The second important date is November 21st. So any of the permit holders, and five have been approved so far (that is, the casinos are the permit holders), that is ready to turn on the switch to go live for limited play based on those who they invite will have a test period from the 21st for five days until the 26th. This is where we’re going to be pushing the system and testing it to see if there’s issues that have, if technological performance that are not satisfactory to us.

We expect to be some tweaks. We’ll make the tweaks and they’ll make the tweaks, but if they do not give us substantial confidence that they can pass our testing, then they won’t be able to go live to the full state on the 26th. Those that pass those tests and give us the confidence that we need, then they’ll be going live on the 26th to anybody who’s in the state.

I think one of the — I’ve heard this today and it confused me a little why people are thinking this, but some people are thinking that you have to be a resident of the state of New Jersey in order to engage in Internet gaming. That’s false. You can be a resident; and while you’re in the state of New Jersey if you’re a nonresident and in you’re in the state of New Jersey, whether you’re vacationing here or visiting here, or working here, you can engage in Internet gaming. You just have to be within the four borders of the state of New Jersey. You don’t have to be a resident.

I guess we’ll have to do a better job of getting that word out through the casinos because as they market their products they need to educate people that we don’t want you — even if you’re a resident and you’re working today in New York City — we don’t want you gaming, all right? But if you live in New York City and you commute to Hoboken and you want to do your gaming from Hoboken, more than happy to have you game.

Valerio: Excellent.

Rebuck: So that’s a part that I learned today: a bit of confusion, and we’ll try to clarify that with the industry. I think the industry knows that it’s just that it’s moving so quickly that people get a little confused.

Valerio: On the subject of it moving quickly, with regard to the dates you just mentioned, let’s suppose that I wanted to keep track of a particular applicant. Now, being from the poker community I won’t deny that a lot of us have a special interest in PokerStars. Leaving completely aside any speculation over whether what’s going to happen with their application, how soon, be it for PokerStars or any other applicant who still has not received their approval, should we have an idea how they can proceed?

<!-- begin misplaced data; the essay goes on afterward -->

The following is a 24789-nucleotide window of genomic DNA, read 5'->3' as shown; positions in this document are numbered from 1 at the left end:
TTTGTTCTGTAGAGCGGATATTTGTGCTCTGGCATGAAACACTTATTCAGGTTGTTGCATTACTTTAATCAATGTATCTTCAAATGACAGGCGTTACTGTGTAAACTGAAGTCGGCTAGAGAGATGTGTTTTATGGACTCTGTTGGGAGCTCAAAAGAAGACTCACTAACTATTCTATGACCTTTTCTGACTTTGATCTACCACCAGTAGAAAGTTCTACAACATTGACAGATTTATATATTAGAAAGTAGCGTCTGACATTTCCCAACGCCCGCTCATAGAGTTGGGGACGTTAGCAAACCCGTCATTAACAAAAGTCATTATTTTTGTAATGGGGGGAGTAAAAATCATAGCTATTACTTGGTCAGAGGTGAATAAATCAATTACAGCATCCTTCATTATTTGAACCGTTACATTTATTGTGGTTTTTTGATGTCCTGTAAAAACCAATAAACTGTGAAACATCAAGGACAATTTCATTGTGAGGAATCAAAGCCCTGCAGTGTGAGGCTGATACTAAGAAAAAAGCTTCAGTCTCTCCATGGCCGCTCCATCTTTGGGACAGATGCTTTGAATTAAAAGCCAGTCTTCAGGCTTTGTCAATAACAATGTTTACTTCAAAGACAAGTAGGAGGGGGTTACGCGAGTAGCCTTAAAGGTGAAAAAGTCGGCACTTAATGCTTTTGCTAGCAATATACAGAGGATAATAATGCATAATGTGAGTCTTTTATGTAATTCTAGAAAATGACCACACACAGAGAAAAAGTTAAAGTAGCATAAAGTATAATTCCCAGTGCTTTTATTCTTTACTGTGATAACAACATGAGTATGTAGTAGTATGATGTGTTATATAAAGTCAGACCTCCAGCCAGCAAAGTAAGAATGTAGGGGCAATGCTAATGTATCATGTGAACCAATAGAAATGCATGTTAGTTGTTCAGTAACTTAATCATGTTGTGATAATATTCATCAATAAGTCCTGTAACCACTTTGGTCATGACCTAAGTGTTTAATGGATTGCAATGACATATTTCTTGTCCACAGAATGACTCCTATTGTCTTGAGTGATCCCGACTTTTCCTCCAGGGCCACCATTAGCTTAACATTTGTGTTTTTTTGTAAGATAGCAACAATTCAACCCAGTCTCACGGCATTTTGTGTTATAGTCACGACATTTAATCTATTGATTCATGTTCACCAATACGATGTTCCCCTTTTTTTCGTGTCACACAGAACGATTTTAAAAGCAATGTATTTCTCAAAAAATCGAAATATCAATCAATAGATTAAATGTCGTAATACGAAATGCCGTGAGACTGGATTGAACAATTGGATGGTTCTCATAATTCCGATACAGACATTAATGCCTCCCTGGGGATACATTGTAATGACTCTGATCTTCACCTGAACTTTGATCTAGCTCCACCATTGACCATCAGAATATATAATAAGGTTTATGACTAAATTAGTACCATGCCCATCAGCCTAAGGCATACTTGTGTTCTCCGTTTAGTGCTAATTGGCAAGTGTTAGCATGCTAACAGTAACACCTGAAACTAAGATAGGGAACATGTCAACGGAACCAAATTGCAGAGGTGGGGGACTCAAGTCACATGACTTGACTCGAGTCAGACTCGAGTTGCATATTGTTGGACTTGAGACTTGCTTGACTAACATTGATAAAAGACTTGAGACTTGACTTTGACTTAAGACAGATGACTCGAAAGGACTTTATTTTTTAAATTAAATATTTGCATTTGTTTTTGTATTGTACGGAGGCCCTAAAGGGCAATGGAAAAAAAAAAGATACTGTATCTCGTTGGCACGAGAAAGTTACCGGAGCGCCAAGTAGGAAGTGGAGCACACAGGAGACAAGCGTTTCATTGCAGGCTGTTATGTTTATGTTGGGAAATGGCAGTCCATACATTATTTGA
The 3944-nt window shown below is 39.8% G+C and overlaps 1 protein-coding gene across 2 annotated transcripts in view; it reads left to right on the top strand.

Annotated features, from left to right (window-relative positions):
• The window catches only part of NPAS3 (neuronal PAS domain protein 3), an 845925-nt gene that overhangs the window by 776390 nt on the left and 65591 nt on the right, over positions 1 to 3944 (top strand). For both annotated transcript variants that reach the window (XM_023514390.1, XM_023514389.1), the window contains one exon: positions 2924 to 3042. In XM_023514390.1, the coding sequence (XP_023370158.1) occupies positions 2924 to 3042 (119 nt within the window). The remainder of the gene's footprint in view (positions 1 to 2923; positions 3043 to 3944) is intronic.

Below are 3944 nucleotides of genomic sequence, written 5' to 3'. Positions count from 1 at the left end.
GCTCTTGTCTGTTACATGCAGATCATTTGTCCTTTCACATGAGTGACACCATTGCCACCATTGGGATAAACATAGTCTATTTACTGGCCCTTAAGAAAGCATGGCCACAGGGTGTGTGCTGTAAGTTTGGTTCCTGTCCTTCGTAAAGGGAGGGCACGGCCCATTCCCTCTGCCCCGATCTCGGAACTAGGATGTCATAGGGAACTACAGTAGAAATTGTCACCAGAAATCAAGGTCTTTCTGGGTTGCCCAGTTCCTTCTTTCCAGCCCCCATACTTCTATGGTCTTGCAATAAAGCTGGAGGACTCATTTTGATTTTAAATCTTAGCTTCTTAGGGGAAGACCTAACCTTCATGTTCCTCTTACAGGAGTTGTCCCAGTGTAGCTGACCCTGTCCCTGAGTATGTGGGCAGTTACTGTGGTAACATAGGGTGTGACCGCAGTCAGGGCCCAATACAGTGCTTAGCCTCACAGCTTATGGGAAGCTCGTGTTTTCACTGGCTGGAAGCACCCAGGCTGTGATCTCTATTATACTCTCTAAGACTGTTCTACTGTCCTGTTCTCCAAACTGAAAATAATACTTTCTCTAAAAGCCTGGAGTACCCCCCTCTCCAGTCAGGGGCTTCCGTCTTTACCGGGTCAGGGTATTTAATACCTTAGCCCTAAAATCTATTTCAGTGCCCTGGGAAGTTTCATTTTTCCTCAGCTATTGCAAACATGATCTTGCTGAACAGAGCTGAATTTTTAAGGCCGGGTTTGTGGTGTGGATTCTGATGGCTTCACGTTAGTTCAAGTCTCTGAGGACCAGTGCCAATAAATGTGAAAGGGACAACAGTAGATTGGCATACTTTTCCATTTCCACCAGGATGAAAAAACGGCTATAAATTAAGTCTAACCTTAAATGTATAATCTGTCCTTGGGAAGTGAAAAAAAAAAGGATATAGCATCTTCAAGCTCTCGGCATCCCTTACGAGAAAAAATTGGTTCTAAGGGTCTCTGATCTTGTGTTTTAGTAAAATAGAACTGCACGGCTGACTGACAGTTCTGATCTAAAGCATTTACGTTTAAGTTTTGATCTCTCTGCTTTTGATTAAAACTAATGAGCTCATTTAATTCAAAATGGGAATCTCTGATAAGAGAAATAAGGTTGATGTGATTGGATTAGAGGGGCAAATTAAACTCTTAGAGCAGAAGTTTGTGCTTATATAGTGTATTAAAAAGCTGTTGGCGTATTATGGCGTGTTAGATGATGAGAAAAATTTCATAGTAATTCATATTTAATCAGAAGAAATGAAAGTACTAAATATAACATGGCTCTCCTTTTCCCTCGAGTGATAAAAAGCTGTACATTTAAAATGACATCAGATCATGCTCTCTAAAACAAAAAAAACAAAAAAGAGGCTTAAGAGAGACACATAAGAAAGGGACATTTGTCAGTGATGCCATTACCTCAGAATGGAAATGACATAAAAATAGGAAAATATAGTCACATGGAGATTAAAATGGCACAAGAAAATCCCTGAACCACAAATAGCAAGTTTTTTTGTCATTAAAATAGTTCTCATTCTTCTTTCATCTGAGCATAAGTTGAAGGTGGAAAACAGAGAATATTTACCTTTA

Rebuck: Well, certainly you’ll have a good sense by the 26th. Actually, by the 21st, but again, just because a company has not been approved by that date doesn’t mean they’re going to be denied. They may still owe us more information, they may not have completed our work and I’m going to have to tell them, “I can’t get it done.”

I would say that anybody who is not going to make it, you more than likely will find that out from the company themselves because you’ll see a situation very similar to what you just saw in Massachusetts where the company that is being evaluated withdraws from the process. That’s a common action in the gaming world.

Now, they may withdraw because they just don’t want to deal with you anymore and they figure that regulators are being unreasonable, they may withdraw because they see the handwriting on the wall, or they may withdraw because they don’t think there’s a business opportunity here for them anymore where they can make money. So I don’t want people to believe that a withdrawal automatically connotes that the company has findings of unsuitability because that’s not true.

More than likely, if we have the ability to do so, when you look at these companies, you look at the individuals who are running them to see if they have the right character, suitability, and what are the tentacles of the leadership as such that it taints the whole company, or if it’s such you just cut out the person and they get replaced by somebody who is of good character and honesty and integrity.

As a regulator, I don’t like to be in a position of killing a company unless I can show that the leadership, the tentacles of leadership are such that they have unduly influenced the operation of the company so that no matter who you take out, you can’t correct the problems that you’ve identified.

I think history will show that in New Jersey, a lot of times the person will divest their interest. They’ll leave the industry. They’ll separate themselves, or they’ll just take the company out and say, “We’re not dealing with you guys anymore. We can’t live under this oppressive oversight.” Okay, it’s their decision. That’s where we are.

Valerio: When I heard about some of these deadlines, it seemed — I always get the impression that the DGE and the overall New Jersey iGaming agency was serious about meeting these deadlines. So I’m wondering if we don’t hear from everyone, let’s say, by the 21st or by the 26th, what does the window of opportunity look like after that for the remaining applicants to be approved to go live?

Rebuck: I’m hopeful that more applicants come in. I said today that New Jersey sees […] an opportunity to be the linchpin or the hub from which this Internet gaming expands, legally, throughout the country, that we can be the state that leads this effort for the country.